unlock % Parents Recommend This School
Strongly Agree Agree Disagree Strongly Disagree Don't Know {"strongly_agree"=>26, "agree"=>69, "disagree"=>6, "strongly_disagree"=>0, "dont_know"=>0} UNLOCK Figures based on 35 responses up to 30-01-2019
Strongly Agree Agree Disagree Strongly Disagree Don't Know {"strongly_agree"=>31, "agree"=>63, "disagree"=>0, "strongly_disagree"=>3, "dont_know"=>3} UNLOCK Figures based on 35 responses up to 30-01-2019
Strongly Agree Agree Disagree Strongly Disagree Don't Know {"strongly_agree"=>23, "agree"=>49, "disagree"=>11, "strongly_disagree"=>6, "dont_know"=>11} UNLOCK Figures based on 35 responses up to 30-01-2019
Strongly Agree Agree Disagree Strongly Disagree Don't Know {"strongly_agree"=>40, "agree"=>49, "disagree"=>6, "strongly_disagree"=>3, "dont_know"=>3} UNLOCK Figures based on 35 responses up to 30-01-2019
Strongly Agree Agree Disagree Strongly Disagree Don't Know {"strongly_agree"=>20, "agree"=>49, "disagree"=>17, "strongly_disagree"=>3, "dont_know"=>11} UNLOCK Figures based on 35 responses up to 30-01-2019
Strongly Agree Agree Disagree Strongly Disagree Don't Know {"strongly_agree"=>20, "agree"=>63, "disagree"=>9, "strongly_disagree"=>3, "dont_know"=>6} UNLOCK Figures based on 35 responses up to 30-01-2019
Strongly Agree Agree Disagree Strongly Disagree Don't Know {"strongly_agree"=>31, "agree"=>46, "disagree"=>11, "strongly_disagree"=>3, "dont_know"=>9} UNLOCK Figures based on 35 responses up to 30-01-2019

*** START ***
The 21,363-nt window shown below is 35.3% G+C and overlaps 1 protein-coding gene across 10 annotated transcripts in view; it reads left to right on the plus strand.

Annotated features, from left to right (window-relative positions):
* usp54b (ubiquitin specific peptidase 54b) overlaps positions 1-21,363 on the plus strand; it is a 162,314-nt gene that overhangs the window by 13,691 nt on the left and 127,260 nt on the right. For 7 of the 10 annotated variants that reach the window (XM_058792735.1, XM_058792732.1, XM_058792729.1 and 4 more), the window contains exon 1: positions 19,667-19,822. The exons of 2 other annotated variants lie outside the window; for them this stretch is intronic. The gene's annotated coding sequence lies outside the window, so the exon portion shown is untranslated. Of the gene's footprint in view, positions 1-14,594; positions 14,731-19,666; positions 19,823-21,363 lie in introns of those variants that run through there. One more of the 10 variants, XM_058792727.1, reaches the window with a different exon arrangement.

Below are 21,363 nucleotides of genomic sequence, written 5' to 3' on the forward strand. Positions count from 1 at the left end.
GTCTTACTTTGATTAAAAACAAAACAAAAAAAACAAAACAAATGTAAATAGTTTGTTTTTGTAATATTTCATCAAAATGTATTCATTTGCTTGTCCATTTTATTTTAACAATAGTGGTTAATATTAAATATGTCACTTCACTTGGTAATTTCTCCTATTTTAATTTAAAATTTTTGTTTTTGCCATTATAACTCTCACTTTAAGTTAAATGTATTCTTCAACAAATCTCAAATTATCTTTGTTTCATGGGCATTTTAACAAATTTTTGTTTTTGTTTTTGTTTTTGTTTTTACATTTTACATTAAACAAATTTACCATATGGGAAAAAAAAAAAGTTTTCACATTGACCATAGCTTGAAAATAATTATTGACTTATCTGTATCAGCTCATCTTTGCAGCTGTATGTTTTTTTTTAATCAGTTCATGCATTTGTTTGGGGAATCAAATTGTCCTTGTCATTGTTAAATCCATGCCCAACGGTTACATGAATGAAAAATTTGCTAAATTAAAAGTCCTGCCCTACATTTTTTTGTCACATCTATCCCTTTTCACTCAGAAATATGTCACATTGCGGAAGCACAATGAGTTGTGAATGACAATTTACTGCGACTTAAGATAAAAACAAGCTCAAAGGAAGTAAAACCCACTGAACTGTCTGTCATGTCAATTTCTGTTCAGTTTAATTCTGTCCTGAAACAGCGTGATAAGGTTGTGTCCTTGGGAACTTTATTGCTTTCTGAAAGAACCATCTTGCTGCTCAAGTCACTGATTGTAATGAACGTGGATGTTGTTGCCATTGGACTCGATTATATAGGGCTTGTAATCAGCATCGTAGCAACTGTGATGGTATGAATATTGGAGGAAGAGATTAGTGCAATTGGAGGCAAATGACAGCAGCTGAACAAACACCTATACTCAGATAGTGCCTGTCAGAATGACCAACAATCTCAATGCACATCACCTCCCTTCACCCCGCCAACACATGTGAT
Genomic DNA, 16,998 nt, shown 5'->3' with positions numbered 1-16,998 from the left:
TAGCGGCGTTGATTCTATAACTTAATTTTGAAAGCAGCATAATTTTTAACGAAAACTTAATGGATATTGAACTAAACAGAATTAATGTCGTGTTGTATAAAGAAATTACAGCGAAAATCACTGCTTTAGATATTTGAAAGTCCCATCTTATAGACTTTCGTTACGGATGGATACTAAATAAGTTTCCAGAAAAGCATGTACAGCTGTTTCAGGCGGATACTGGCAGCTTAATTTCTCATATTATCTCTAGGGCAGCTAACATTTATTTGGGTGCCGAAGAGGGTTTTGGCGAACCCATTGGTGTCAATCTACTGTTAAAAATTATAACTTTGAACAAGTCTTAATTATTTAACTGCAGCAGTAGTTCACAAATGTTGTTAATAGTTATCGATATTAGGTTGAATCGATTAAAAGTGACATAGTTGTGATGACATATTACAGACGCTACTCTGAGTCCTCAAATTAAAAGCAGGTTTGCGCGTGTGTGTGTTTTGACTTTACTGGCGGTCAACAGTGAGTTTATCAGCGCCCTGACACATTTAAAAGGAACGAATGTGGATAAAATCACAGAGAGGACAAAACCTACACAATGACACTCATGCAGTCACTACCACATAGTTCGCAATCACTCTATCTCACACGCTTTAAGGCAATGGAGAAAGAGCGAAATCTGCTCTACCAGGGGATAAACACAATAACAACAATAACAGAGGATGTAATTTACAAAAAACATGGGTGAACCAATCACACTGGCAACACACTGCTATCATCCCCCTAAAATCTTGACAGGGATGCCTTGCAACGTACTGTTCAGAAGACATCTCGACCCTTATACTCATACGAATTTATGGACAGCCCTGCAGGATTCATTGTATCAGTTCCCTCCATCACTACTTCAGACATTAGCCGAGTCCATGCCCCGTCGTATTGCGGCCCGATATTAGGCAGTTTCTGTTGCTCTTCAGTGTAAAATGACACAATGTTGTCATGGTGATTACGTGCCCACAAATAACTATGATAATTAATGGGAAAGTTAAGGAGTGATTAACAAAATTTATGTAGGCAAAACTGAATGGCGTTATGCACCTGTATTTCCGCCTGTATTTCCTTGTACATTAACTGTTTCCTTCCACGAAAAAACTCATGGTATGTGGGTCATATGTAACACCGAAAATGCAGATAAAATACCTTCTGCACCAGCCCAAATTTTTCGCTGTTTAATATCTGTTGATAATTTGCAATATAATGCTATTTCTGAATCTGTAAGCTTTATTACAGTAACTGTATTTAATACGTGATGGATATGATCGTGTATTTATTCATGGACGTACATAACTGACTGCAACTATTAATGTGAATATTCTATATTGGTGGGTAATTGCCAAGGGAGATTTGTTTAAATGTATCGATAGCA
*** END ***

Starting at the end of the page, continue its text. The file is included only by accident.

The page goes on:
Strongly Agree Agree Disagree Strongly Disagree Don't Know {"strongly_agree"=>23, "agree"=>37, "disagree"=>9, "strongly_disagree"=>3, "dont_know"=>29} UNLOCK Figures based on 35 responses up to 30-01-2019
Strongly Agree Agree Disagree Strongly Disagree Don't Know {"strongly_agree"=>29, "agree"=>46, "disagree"=>6, "strongly_disagree"=>6, "dont_know"=>14} UNLOCK Figures based on 35 responses up to 30-01-2019
Strongly Agree Agree Disagree Strongly Disagree Don't Know {"strongly_agree"=>37, "agree"=>34, "disagree"=>11, "strongly_disagree"=>9, "dont_know"=>9} UNLOCK Figures based on 35 responses up to 30-01-2019
Strongly Agree Agree Disagree Strongly Disagree Don't Know {"strongly_agree"=>29, "agree"=>43, "disagree"=>23, "strongly_disagree"=>3, "dont_know"=>3} UNLOCK Figures based on 35 responses up to 30-01-2019
Yes No {"yes"=>86, "no"=>14} UNLOCK Figures based on 35 responses up to 30-01-2019

Responses taken from Ofsted Parent View